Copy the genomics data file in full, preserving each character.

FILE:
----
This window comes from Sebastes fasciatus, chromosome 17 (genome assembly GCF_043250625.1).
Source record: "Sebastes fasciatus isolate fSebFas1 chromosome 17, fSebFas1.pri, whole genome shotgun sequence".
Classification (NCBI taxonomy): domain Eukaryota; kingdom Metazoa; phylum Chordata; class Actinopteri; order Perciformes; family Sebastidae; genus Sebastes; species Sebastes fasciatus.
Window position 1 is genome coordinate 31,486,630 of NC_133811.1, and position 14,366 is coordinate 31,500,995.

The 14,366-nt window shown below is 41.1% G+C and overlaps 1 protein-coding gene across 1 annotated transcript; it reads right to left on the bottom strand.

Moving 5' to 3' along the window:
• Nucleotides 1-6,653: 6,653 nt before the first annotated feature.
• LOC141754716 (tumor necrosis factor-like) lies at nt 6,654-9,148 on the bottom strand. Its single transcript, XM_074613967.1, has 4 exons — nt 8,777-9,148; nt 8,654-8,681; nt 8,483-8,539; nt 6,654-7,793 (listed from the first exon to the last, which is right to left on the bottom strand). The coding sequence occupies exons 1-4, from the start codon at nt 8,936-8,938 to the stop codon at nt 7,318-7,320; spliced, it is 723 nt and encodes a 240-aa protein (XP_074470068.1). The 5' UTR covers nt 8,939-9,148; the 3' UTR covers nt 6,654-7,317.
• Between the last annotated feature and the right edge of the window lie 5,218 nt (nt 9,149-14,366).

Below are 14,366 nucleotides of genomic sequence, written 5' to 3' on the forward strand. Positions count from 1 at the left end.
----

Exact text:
This window comes from Sebastes fasciatus, chromosome 17 (genome assembly GCF_043250625.1).
Source record: "Sebastes fasciatus isolate fSebFas1 chromosome 17, fSebFas1.pri, whole genome shotgun sequence".
Classification (NCBI taxonomy): domain Eukaryota; kingdom Metazoa; phylum Chordata; class Actinopteri; order Perciformes; family Sebastidae; genus Sebastes; species Sebastes fasciatus.
Window position 1 is genome coordinate 31,486,630 of NC_133811.1, and position 14,366 is coordinate 31,500,995.

The 14,366-nt window shown below is 41.1% G+C and overlaps 1 protein-coding gene across 1 annotated transcript; it reads right to left on the bottom strand.

Moving 5' to 3' along the window:
• Nucleotides 1-6,653: 6,653 nt before the first annotated feature.
• LOC141754716 (tumor necrosis factor-like) lies at nt 6,654-9,148 on the bottom strand. Its single transcript, XM_074613967.1, has 4 exons — nt 8,777-9,148; nt 8,654-8,681; nt 8,483-8,539; nt 6,654-7,793 (listed from the first exon to the last, which is right to left on the bottom strand). The coding sequence occupies exons 1-4, from the start codon at nt 8,936-8,938 to the stop codon at nt 7,318-7,320; spliced, it is 723 nt and encodes a 240-aa protein (XP_074470068.1). The 5' UTR covers nt 8,939-9,148; the 3' UTR covers nt 6,654-7,317.
• Between the last annotated feature and the right edge of the window lie 5,218 nt (nt 9,149-14,366).

Below are 14,366 nucleotides of genomic sequence, written 5' to 3' on the forward strand. Positions count from 1 at the left end.